Recruiting is a year-round process, and nothing stops players from transferring mid-offseason. These destinations may not be ideal vacation spots, but they are ideal for players wanting to hit the field. These teams are high-volume passing offenses wide open for a highly talented WR to commit. If there are late commitments to these programs, they become stock-up candidates with potential C2C league-winning upside. The following teams are missing definitive WR1s while having an offense primed for a very productive season.
The current WR room is stacked with dart throws. Their QB, Will Rogers, threw for 4,739 yards last season, third amongst all QBs. The system is friendly to C2C production at the WR position, with a top ten passing offense. The Bulldogs failed to add any high-profile receiving talent and is a prime location for a receiver to step up. Rogers generally spreads the ball around, but Makai Polk left for the draft, Mississippi State’s 2021 WR1. The current front runner for an increased role would be Jaden Walley unless another prospect joins the team.
Seth Henigan is an underrated prospect who threw the most passing yards of any true freshmen QB last season. He threw for 3,300 yards, the 20th most on the season. Memphis lost their top producing WR and TE to the NFL draft, Calvin Austin and Sean Dykes. Those two departures accounted for 54.3% of receiving production. If Memphis could flip a prospect to commit to their program, I would be very interested. Their top options are fourth-year WR Javon Ivory, 29-413-3, or fourth-year WR Eddie Lewis, 22-349-2.
The coaching staff responsible for turning around Western Kentucky’s system and having Bailey Zappe break the passing record set by Joe Burrow takes their talent to Texas Tech. They have earned their pay from Sacred Heart to WKU and now onto Texas Tech. The staff runs a lot of air raid-type of offensive plays. This means the stock is up for every Texas Tech receiving option. Grab Myles Price, and keep a close eye if any high-profile WRs choose to transfer to this system. Incoming freshmen Tyler King is a track stud and a speedster on the field. Price and King have similar skill sets, but as a devy enthusiast, I would rather have a player with a more robust size. Texas Tech becomes a hot destination for future WR commits if the system translates to this level.
Southern Methodist University
Last year, the Mustangs had the 11th-ranked scoring offense, with QB Tanner Mordecai posting a 3628-39-12 season. None of the incoming commits pop off the page, and SMU loses multiple receiving options to the draft. Reggie Roberson, Danny Gray, and Grant Calcaterra were all Senior Bowl invites and accounted for 51.8% of the receiving yards. SMU is typically very active in the portal and commonly takes shots on JUCO transfers. So far this offseason, this does not seem to be the case. SMU loses its head coach, which causes a lot of hesitation from recruits. I’m going to suggest a forgotten second-year WR, Dylan Goffney, who was a 3-star and the WR76 in last year’s recruiting class. His first start last year was against UCF. He saw ten receptions on 12 targets for 88 yards and avoided four tackles during that game. Rashee Rice is a good pick, too; both these guys are set up to be top CFF producers, with Goffney being a potential devy asset.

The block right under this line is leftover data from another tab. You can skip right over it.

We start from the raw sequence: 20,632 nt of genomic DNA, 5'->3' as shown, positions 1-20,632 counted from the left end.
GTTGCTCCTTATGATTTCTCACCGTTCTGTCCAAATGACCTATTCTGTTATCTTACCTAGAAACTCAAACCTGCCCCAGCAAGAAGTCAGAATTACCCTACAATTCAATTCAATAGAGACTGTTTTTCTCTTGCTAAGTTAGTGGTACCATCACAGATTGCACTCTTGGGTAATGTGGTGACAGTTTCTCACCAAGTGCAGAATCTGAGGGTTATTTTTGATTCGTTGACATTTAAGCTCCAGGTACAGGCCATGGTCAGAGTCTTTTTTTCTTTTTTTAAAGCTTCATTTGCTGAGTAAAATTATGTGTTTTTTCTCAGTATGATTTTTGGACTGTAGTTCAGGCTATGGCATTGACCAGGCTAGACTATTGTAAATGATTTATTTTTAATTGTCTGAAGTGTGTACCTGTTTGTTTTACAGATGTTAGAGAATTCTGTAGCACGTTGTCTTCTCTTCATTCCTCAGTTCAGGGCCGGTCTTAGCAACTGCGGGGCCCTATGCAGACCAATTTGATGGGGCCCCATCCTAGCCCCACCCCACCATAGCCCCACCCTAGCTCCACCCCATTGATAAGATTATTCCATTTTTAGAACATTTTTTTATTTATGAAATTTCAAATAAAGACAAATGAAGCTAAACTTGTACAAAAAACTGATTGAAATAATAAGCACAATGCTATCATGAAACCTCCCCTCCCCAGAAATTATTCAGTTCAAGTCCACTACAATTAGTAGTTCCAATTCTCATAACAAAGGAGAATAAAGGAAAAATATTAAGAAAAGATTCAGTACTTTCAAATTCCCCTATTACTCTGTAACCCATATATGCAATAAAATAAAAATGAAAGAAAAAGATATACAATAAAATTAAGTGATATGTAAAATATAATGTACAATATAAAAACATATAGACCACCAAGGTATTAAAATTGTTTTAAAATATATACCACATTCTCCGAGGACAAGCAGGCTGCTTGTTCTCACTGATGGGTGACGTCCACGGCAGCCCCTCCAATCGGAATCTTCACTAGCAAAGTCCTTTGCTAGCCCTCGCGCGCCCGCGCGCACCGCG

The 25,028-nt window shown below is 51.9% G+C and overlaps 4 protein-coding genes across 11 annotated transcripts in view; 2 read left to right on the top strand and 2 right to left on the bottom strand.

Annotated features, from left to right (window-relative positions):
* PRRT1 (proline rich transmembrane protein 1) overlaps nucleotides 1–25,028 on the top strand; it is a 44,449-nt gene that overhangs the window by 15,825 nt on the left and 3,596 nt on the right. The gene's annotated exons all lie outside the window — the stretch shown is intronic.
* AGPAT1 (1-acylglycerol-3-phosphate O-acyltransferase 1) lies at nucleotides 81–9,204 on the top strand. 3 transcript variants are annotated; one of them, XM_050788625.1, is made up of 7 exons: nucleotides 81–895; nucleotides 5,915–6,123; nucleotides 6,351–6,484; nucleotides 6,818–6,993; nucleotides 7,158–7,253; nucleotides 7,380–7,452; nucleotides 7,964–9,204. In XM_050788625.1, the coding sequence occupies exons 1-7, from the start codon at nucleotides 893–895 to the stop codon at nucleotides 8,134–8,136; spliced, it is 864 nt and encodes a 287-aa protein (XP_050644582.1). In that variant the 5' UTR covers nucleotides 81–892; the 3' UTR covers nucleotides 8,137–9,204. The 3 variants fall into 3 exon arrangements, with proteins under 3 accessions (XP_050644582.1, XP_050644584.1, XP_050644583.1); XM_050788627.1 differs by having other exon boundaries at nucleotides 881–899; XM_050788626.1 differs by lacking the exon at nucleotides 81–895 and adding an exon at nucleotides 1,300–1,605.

Courtesy of LA Times
USC transfer Jaxson Dart was a late commit to the program and could be the key to another high-scoring offense. If any highly ranked recruit wants to flip late in the off-season, I would assume they commit to Ole Miss, an SEC program that’s proven to develop high-end WR talent for the NFL. Dontario Drummond was the WR1 last year and had the quietest 1,000-yard receiving season in the SEC. Jeffrey Simmons is the top-ranked incoming freshman at WR, but it’s hard to pinpoint who the WR1 or 2 or 3 is in this offense. Ole Miss loses 73.4% of their receiving production to the draft, and currently, fourth-year Jonathan Mingo (21-327-3) is the most productive WR returning. Late additions to Ole Miss should be a hot commodity.
University of Miami
Tyler Van Dyke is a top-rated QB with no one to pass to. The Wide receiver core loses Rambo to the NFL draft and Mikey to graduation. Key’Shawn Smith is the most productive returner with less than 400 receiving yards. The core is brimming with athletic talent that lacks fundamentals or even the main skill required to be a receiver, the ability to catch the ball. The coaching staff has been critical throughout the offseason of its pass catchers while occasionally praising a different wide receiver depending on the day. Miami is a top destination for a top-tier transfer in the upcoming portal deadline.
University of Florida
Similar to Miami’s situation but not nearly as dire, Anthony Richardson appears to be the next big dual-threat QB. I am not talking about Jalen Hurts or Malik Willis type of prospects who can start but always have their future in question. I’m referring to the dual-threat type of Cam Newton, Lamar Jackson, or Michael Vick. The prospect that can do it all at a high level past their first contract. Florida is set up to be run-heavy, but Richardson is still a capable thrower. Florida has plenty of raw athletic talent on the outside, but a refined product that can play inside would evaluate the WR core.